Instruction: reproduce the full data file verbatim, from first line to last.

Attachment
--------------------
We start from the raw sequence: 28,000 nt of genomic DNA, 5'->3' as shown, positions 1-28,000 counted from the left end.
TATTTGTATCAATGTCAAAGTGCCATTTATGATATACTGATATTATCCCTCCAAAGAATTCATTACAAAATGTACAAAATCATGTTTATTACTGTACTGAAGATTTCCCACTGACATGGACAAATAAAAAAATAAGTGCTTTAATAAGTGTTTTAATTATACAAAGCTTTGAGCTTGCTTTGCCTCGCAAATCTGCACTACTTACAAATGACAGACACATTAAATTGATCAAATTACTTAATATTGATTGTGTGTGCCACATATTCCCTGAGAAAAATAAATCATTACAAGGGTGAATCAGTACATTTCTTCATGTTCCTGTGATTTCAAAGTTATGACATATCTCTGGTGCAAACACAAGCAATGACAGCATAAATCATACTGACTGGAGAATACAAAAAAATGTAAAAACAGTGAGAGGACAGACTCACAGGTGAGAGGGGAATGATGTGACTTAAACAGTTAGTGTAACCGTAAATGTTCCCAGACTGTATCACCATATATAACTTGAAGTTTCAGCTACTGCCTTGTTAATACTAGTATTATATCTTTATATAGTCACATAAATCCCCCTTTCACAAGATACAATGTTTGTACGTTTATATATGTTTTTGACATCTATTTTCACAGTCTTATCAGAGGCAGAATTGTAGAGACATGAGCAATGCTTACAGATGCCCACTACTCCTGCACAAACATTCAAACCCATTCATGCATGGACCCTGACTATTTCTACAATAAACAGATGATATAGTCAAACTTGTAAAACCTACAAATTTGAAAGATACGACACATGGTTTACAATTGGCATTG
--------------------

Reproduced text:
We start from the raw sequence: 28,000 nt of genomic DNA, 5'->3' as shown, positions 1-28,000 counted from the left end.
TATTTGTATCAATGTCAAAGTGCCATTTATGATATACTGATATTATCCCTCCAAAGAATTCATTACAAAATGTACAAAATCATGTTTATTACTGTACTGAAGATTTCCCACTGACATGGACAAATAAAAAAATAAGTGCTTTAATAAGTGTTTTAATTATACAAAGCTTTGAGCTTGCTTTGCCTCGCAAATCTGCACTACTTACAAATGACAGACACATTAAATTGATCAAATTACTTAATATTGATTGTGTGTGCCACATATTCCCTGAGAAAAATAAATCATTACAAGGGTGAATCAGTACATTTCTTCATGTTCCTGTGATTTCAAAGTTATGACATATCTCTGGTGCAAACACAAGCAATGACAGCATAAATCATACTGACTGGAGAATACAAAAAAATGTAAAAACAGTGAGAGGACAGACTCACAGGTGAGAGGGGAATGATGTGACTTAAACAGTTAGTGTAACCGTAAATGTTCCCAGACTGTATCACCATATATAACTTGAAGTTTCAGCTACTGCCTTGTTAATACTAGTATTATATCTTTATATAGTCACATAAATCCCCCTTTCACAAGATACAATGTTTGTACGTTTATATATGTTTTTGACATCTATTTTCACAGTCTTATCAGAGGCAGAATTGTAGAGACATGAGCAATGCTTACAGATGCCCACTACTCCTGCACAAACATTCAAACCCATTCATGCATGGACCCTGACTATTTCTACAATAAACAGATGATATAGTCAAACTTGTAAAACCTACAAATTTGAAAGATACGACACATGGTTTACAATTGGCATTG